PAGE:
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Arianna Huffington

On technology, Greek wisdom and President Donald Trump's sleep patterns



She's an author, entrepreneur, journalist and media mogul. Forbes named her one of the most influential women in media (2009) and one of the most powerful women in the world (2014). She is Arianna Huffington.

Born Arianna Stasinopoulou in 1950 in Athens, Greece, she studied economics at Cambridge; penned her first book, The Female Woman in 1973; and was married to multi-millionaire and one-term U.S. Congressman Michael Huffington (1986-1997). Arianna Huffington became a regular on TV as a pundit and occasional actor—she voiced animated character Arianna the Bear on The Cleveland Show. Huffington also authored 16 more books and, in 2005, co-founded The Huffington Post. In 2016, she stepped away from her role as HuffPo editor-in-chief to devote more time to her latest startup, Thrive Global, which focuses on health and wellness. Huffington was asked to be a keynote speaker at the annual Sun Valley Wellness Festival, which begins Friday, May 26.

What do you consider to be the most underreported news story of 2017?

Technology allows us to do amazing things, but it's also accelerated the pace of our lives beyond our capacity to cope. This is no accident. We're being controlled by something we should be controlling. It consumes our attention and cripples our ability to focus, think, be present and connect with ourselves. This is such a big story, one so pervasive in every part of our lives, that it's hard to even step back far enough to see it.

Let's talk about your latest book, The Sleep Revolution. Did that stem from something personal?

It was a day in April 2007—I collapsed from exhaustion, broke my cheekbone and woke up in a pool of my own blood. After that, I made a lot of changes. I wrote Thrive, about how to bring more well-being, wisdom, wonder and giving into our lives. Sleep is one element of that. As I went around the world to talk about Thrive, sleep was the topic everyone wanted to discuss. I remember one young woman telling me, "I don't remember the last time I was not tired."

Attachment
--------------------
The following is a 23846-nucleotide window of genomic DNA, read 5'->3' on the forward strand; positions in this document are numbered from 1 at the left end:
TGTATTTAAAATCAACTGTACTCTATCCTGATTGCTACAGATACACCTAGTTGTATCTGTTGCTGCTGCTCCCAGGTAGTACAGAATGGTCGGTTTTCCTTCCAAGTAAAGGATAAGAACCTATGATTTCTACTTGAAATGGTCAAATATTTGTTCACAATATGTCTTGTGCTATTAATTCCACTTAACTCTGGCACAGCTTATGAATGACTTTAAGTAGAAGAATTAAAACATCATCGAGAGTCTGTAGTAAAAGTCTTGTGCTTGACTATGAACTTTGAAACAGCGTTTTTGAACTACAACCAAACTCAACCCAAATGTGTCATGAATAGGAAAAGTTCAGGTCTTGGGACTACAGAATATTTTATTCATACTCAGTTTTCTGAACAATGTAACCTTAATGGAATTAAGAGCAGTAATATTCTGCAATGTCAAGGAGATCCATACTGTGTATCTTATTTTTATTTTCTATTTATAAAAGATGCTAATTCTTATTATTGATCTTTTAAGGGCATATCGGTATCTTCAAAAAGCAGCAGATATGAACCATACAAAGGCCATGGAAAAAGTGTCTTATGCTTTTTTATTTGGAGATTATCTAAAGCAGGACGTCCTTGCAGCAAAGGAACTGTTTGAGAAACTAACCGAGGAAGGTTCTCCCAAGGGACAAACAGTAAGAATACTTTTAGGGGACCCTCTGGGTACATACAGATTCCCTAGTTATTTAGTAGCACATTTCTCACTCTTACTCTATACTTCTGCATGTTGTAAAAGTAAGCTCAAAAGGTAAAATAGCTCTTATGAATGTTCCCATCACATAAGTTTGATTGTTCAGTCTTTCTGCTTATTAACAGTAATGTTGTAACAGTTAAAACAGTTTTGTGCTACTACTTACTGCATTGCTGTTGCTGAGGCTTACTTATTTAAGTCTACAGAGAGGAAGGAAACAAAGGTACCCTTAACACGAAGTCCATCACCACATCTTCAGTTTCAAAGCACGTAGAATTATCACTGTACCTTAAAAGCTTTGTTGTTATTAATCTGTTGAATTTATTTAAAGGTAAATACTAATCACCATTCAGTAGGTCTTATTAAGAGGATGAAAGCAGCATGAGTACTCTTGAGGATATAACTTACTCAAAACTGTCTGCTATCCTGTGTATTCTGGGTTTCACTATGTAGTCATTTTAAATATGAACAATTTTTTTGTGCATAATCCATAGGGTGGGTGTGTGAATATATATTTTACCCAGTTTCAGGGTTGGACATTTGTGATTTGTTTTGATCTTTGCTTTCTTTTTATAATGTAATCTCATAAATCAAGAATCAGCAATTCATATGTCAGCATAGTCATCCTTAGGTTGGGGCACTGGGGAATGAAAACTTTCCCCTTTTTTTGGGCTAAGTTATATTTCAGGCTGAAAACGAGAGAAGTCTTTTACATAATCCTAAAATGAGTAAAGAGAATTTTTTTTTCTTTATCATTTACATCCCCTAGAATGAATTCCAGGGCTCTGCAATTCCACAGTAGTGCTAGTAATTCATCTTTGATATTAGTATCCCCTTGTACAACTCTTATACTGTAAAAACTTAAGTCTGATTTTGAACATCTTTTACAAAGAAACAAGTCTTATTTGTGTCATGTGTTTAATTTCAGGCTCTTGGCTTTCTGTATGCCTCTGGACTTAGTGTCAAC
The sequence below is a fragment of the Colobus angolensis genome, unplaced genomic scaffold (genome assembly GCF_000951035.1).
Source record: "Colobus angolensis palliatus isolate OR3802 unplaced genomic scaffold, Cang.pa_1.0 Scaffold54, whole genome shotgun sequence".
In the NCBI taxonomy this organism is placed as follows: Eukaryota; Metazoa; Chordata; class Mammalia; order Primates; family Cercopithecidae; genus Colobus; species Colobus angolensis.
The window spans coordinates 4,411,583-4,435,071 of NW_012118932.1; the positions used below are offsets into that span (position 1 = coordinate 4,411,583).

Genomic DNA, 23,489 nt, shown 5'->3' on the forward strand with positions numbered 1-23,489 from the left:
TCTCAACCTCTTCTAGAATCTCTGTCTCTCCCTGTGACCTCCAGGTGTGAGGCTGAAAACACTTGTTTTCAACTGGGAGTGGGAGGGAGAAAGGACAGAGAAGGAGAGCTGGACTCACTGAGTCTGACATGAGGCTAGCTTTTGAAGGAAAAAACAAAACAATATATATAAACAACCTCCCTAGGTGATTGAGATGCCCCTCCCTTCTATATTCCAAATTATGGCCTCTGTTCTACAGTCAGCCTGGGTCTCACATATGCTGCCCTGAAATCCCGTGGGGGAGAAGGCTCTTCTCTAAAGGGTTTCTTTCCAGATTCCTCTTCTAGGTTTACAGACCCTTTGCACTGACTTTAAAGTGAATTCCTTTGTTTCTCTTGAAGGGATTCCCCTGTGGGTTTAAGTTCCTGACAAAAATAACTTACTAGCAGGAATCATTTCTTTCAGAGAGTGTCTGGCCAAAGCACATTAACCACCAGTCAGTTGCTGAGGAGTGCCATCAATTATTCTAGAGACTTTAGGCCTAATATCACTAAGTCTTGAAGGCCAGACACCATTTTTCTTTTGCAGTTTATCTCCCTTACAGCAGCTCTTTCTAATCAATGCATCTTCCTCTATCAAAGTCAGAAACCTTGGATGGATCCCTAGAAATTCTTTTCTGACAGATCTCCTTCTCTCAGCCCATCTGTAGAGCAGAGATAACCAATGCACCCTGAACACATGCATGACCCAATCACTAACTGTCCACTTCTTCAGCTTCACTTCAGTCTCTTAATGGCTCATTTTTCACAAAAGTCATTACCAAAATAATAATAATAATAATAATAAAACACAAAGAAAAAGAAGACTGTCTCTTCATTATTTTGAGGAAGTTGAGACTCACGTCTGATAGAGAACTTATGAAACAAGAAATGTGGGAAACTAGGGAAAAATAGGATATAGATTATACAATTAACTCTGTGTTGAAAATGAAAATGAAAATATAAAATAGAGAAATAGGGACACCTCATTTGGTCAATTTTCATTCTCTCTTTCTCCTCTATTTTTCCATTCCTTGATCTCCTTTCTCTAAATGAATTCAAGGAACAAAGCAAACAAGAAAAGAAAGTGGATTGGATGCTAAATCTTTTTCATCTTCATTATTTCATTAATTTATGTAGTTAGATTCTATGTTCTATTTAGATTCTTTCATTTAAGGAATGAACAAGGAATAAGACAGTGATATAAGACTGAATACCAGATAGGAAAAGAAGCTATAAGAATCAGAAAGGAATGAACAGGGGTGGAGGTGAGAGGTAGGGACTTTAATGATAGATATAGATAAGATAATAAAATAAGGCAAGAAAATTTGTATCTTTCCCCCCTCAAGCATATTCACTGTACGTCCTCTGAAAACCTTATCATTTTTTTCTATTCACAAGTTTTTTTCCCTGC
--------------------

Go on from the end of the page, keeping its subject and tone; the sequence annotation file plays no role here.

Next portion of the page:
Has our increasing dependence on technology ruined our sleep patterns?

I wouldn't say ruined, since that sounds permanent, but it's a huge factor in the epidemic of stress, burnout and sleep deprivation.

Do you have any thoughts on President Donald Trump's sleep habits? We're led to believe that he gets three or four hours of sleep per night.

I can definitely say he's not a role model for sleep. Regardless of what you think of him politically, we know that sleep has a huge effect on decision-making, problem-solving, impulse control and judgment.

Apart from bed, where does the sleep revolution need to start?

All the elements of our well-being: disconnecting, movement, nutrition and having a sense of purpose. Charge your devices somewhere other than your bedroom. Our phones are repositories of everything we need to put away to allow us to sleep: our to-do lists, our inboxes, our anxieties.

The Sun Valley Wellness Festival also features an appearance by your sister, Agapi Stasinopoulou, author of Unbinding the Heart: A Dose of Greek Wisdom. Can you share one of your own bits of Greek wisdom?

My mother firmly believed if you weren't always eating, something was wrong with you. A more formal and healthy school of Greek wisdom comes from the school of philosophy founded in Athens in the third century B.C. To the Stoics, unhappiness, negative feelings or what we call stress was mostly the result of how we responded to things. We can't control what happens in the external world, but the one thing we do have control over is our inner world and how we respond.

Can I assume you have traveled to Idaho previously?

I have, and what's most striking is both the physical beauty and openness and generosity of the people of Idaho, which, given the effect that nature and wonder and our surroundings have on us, is no coincidence.

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